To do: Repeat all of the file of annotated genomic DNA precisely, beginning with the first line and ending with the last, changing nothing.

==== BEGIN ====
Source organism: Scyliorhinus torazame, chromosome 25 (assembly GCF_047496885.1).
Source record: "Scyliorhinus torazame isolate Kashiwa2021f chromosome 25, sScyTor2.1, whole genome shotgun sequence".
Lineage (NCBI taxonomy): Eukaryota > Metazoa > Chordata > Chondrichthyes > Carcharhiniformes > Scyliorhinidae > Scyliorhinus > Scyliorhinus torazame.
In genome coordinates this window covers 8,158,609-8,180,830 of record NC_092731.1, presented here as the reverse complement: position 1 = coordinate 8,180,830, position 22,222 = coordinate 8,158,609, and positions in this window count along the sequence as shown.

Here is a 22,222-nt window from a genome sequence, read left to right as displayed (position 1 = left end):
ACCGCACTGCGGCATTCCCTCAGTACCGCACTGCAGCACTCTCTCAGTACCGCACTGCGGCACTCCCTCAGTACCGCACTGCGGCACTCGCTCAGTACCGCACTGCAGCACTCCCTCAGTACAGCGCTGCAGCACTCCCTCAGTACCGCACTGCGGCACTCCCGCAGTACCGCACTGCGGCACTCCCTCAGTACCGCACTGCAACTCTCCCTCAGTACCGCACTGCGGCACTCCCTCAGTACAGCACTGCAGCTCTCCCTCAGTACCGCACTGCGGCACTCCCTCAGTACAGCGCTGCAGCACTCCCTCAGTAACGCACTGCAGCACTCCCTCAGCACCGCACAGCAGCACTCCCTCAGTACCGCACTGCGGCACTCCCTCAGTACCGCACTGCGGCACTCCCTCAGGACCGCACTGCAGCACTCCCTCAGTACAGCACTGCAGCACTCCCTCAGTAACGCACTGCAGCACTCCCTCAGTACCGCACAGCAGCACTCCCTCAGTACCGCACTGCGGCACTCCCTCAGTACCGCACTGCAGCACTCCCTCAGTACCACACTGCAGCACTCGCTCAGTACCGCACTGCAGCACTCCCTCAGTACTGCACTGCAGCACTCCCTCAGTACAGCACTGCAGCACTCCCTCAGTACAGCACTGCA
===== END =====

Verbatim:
Source organism: Scyliorhinus torazame, chromosome 25 (assembly GCF_047496885.1).
Source record: "Scyliorhinus torazame isolate Kashiwa2021f chromosome 25, sScyTor2.1, whole genome shotgun sequence".
Lineage (NCBI taxonomy): Eukaryota > Metazoa > Chordata > Chondrichthyes > Carcharhiniformes > Scyliorhinidae > Scyliorhinus > Scyliorhinus torazame.
In genome coordinates this window covers 8,158,609-8,180,830 of record NC_092731.1, presented here as the reverse complement: position 1 = coordinate 8,180,830, position 22,222 = coordinate 8,158,609, and positions in this window count along the sequence as shown.

Here is a 22,222-nt window from a genome sequence, read left to right as displayed (position 1 = left end):
ACCGCACTGCGGCATTCCCTCAGTACCGCACTGCAGCACTCTCTCAGTACCGCACTGCGGCACTCCCTCAGTACCGCACTGCGGCACTCGCTCAGTACCGCACTGCAGCACTCCCTCAGTACAGCGCTGCAGCACTCCCTCAGTACCGCACTGCGGCACTCCCGCAGTACCGCACTGCGGCACTCCCTCAGTACCGCACTGCAACTCTCCCTCAGTACCGCACTGCGGCACTCCCTCAGTACAGCACTGCAGCTCTCCCTCAGTACCGCACTGCGGCACTCCCTCAGTACAGCGCTGCAGCACTCCCTCAGTAACGCACTGCAGCACTCCCTCAGCACCGCACAGCAGCACTCCCTCAGTACCGCACTGCGGCACTCCCTCAGTACCGCACTGCGGCACTCCCTCAGGACCGCACTGCAGCACTCCCTCAGTACAGCACTGCAGCACTCCCTCAGTAACGCACTGCAGCACTCCCTCAGTACCGCACAGCAGCACTCCCTCAGTACCGCACTGCGGCACTCCCTCAGTACCGCACTGCAGCACTCCCTCAGTACCACACTGCAGCACTCGCTCAGTACCGCACTGCAGCACTCCCTCAGTACTGCACTGCAGCACTCCCTCAGTACAGCACTGCAGCACTCCCTCAGTACAGCACTGCA